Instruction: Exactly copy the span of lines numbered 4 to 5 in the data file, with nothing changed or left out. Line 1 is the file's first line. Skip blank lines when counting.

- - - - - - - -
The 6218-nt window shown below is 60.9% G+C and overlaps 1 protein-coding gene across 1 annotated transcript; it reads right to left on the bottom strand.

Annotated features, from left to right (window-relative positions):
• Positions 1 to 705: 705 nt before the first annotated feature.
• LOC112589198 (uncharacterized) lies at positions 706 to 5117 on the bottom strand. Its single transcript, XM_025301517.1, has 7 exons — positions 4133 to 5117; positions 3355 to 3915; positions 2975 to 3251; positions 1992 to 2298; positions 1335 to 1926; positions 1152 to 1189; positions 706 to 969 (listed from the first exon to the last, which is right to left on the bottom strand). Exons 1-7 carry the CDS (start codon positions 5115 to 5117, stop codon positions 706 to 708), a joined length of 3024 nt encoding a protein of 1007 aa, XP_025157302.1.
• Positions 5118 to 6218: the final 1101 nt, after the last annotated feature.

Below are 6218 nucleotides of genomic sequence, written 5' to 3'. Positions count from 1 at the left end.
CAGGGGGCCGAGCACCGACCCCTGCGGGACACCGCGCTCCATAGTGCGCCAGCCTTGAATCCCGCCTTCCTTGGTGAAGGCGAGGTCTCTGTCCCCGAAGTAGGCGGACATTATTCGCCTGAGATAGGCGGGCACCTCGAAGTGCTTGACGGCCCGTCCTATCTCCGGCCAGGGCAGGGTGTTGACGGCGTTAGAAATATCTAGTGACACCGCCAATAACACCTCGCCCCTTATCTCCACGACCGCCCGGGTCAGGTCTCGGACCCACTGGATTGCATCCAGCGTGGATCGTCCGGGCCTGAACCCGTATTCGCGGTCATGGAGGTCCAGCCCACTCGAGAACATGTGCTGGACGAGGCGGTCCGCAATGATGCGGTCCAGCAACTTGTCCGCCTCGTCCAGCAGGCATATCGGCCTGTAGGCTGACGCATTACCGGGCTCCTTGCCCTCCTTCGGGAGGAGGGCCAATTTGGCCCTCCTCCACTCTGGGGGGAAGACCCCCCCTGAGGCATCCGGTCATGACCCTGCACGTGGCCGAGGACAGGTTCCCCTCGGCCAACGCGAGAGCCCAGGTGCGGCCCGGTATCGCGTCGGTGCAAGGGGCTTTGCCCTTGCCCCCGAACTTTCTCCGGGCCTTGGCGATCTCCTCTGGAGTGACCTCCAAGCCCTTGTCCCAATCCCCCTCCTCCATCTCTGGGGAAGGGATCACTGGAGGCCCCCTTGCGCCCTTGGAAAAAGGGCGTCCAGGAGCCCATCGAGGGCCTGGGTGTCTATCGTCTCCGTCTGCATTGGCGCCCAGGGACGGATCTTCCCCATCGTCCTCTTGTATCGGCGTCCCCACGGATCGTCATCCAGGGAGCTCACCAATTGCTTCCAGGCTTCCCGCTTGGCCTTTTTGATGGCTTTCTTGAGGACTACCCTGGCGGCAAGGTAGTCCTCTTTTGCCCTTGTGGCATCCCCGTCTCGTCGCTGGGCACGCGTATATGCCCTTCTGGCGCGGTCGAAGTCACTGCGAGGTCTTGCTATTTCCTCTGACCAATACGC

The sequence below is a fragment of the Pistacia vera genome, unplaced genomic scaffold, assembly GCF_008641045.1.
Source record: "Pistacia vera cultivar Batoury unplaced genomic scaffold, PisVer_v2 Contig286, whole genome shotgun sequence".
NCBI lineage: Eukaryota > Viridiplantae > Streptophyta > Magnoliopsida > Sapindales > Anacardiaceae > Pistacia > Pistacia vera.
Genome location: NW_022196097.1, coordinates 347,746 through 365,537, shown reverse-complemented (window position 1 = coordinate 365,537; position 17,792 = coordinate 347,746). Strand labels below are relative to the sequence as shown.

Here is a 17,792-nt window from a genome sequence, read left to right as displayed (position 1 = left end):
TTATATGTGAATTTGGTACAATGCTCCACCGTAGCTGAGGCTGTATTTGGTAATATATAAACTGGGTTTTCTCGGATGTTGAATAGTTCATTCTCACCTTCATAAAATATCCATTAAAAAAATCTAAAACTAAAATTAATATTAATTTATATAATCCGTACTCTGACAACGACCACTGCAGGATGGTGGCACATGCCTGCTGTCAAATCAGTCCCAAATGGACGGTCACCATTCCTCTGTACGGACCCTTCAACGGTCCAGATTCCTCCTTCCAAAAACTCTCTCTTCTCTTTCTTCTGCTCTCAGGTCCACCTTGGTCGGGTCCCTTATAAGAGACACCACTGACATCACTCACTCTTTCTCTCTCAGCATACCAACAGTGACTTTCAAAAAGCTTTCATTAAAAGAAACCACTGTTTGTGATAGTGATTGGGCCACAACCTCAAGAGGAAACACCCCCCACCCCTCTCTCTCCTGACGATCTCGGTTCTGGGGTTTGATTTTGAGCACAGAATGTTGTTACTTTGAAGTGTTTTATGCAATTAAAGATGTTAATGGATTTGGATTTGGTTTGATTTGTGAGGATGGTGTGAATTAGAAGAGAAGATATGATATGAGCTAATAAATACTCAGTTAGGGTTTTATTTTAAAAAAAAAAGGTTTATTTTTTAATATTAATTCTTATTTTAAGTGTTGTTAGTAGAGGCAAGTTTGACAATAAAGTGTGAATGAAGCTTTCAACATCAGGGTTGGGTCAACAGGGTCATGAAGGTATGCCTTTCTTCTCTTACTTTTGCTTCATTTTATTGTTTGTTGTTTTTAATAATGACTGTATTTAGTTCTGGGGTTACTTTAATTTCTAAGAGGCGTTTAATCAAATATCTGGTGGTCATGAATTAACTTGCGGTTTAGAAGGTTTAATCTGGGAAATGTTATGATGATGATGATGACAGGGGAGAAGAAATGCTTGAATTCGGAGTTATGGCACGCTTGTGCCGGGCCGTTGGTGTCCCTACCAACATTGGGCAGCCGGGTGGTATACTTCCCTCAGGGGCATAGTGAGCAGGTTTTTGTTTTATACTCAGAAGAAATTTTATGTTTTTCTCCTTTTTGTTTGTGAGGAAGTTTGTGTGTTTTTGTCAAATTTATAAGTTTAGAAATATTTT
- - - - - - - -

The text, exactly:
• LOC112589198 (uncharacterized) lies at positions 706 to 5117 on the bottom strand. Its single transcript, XM_025301517.1, has 7 exons — positions 4133 to 5117; positions 3355 to 3915; positions 2975 to 3251; positions 1992 to 2298; positions 1335 to 1926; positions 1152 to 1189; positions 706 to 969 (listed from the first exon to the last, which is right to left on the bottom strand). Exons 1-7 carry the CDS (start codon positions 5115 to 5117, stop codon positions 706 to 708), a joined length of 3024 nt encoding a protein of 1007 aa, XP_025157302.1.
• Positions 5118 to 6218: the final 1101 nt, after the last annotated feature.